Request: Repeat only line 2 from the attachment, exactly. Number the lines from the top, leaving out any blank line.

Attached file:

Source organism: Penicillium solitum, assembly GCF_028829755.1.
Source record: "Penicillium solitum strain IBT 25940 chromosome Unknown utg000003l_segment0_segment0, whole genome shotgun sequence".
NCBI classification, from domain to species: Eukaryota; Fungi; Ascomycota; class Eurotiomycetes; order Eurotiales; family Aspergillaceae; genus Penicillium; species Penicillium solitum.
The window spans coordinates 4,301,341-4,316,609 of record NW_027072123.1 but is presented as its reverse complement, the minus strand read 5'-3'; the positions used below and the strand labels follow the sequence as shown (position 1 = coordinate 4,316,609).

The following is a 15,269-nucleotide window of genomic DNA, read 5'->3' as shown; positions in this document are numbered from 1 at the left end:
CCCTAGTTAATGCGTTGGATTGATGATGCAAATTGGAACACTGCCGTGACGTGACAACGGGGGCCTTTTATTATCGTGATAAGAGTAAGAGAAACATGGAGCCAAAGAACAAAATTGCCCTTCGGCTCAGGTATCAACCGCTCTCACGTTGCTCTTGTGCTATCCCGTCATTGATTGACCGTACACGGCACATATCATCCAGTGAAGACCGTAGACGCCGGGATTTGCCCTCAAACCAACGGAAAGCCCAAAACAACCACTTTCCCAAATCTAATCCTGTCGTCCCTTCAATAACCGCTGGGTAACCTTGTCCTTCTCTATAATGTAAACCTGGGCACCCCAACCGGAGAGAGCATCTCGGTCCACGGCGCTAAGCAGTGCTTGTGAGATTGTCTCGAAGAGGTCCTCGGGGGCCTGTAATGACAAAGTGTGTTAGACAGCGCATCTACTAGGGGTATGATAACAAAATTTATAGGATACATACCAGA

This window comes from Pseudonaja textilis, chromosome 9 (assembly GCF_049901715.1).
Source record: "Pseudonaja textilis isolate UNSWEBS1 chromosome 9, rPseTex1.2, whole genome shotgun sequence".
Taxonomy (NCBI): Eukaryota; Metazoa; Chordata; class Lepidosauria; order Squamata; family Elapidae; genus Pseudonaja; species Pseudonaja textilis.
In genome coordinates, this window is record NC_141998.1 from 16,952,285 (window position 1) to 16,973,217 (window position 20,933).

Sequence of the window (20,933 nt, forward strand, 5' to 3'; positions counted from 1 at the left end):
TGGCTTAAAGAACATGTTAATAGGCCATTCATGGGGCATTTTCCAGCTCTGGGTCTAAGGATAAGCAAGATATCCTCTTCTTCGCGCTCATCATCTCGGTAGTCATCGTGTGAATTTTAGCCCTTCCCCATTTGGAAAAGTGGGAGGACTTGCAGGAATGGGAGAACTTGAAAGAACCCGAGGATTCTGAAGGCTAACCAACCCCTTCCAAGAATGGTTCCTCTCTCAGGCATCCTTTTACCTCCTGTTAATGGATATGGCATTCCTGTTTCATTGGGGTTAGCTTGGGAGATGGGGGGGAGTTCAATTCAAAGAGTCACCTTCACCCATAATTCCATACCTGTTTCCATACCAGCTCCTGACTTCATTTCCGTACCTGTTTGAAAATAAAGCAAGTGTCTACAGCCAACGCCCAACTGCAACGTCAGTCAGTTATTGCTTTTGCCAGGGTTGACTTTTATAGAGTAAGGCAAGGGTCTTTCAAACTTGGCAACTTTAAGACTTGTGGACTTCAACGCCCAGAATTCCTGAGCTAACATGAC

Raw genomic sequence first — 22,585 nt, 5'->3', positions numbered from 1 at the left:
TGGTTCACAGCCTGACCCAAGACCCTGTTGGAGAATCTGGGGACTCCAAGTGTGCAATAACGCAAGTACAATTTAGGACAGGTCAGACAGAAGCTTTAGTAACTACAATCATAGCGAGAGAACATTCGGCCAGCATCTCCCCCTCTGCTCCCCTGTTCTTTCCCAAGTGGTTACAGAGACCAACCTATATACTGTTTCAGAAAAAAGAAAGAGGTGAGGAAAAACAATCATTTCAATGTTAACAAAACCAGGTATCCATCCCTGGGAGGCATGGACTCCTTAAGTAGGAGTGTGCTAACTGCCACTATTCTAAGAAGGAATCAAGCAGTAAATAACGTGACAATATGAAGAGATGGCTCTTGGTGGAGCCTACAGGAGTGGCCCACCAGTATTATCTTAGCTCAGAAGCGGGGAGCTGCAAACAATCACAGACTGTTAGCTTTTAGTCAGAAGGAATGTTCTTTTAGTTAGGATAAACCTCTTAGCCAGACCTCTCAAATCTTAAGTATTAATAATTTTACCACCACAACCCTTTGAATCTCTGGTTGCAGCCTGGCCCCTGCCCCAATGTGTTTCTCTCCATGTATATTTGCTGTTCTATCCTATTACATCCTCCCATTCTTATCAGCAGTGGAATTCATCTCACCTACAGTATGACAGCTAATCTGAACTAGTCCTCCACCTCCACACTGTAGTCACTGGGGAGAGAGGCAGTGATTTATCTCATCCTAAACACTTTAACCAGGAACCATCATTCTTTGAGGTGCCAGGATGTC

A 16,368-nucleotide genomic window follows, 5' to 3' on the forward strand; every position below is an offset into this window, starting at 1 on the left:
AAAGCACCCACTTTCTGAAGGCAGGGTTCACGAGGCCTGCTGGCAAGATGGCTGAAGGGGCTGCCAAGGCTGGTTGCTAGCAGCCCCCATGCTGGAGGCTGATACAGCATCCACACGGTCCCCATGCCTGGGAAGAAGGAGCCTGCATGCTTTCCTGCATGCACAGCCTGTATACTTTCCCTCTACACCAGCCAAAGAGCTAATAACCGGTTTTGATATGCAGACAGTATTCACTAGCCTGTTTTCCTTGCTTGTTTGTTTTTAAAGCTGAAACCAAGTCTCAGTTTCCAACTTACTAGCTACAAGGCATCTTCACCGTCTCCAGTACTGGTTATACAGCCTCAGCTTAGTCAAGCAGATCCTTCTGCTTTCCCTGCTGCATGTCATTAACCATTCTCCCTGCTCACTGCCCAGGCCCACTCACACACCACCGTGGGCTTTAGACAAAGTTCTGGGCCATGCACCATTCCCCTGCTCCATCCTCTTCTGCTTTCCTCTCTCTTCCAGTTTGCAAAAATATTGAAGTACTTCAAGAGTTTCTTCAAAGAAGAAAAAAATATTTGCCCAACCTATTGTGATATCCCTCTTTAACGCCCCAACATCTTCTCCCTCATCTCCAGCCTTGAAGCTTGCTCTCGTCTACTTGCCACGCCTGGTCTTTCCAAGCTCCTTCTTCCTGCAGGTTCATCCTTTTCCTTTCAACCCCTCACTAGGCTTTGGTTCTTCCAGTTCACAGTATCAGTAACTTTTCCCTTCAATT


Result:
Source record: "Penicillium solitum strain IBT 25940 chromosome Unknown utg000003l_segment0_segment0, whole genome shotgun sequence".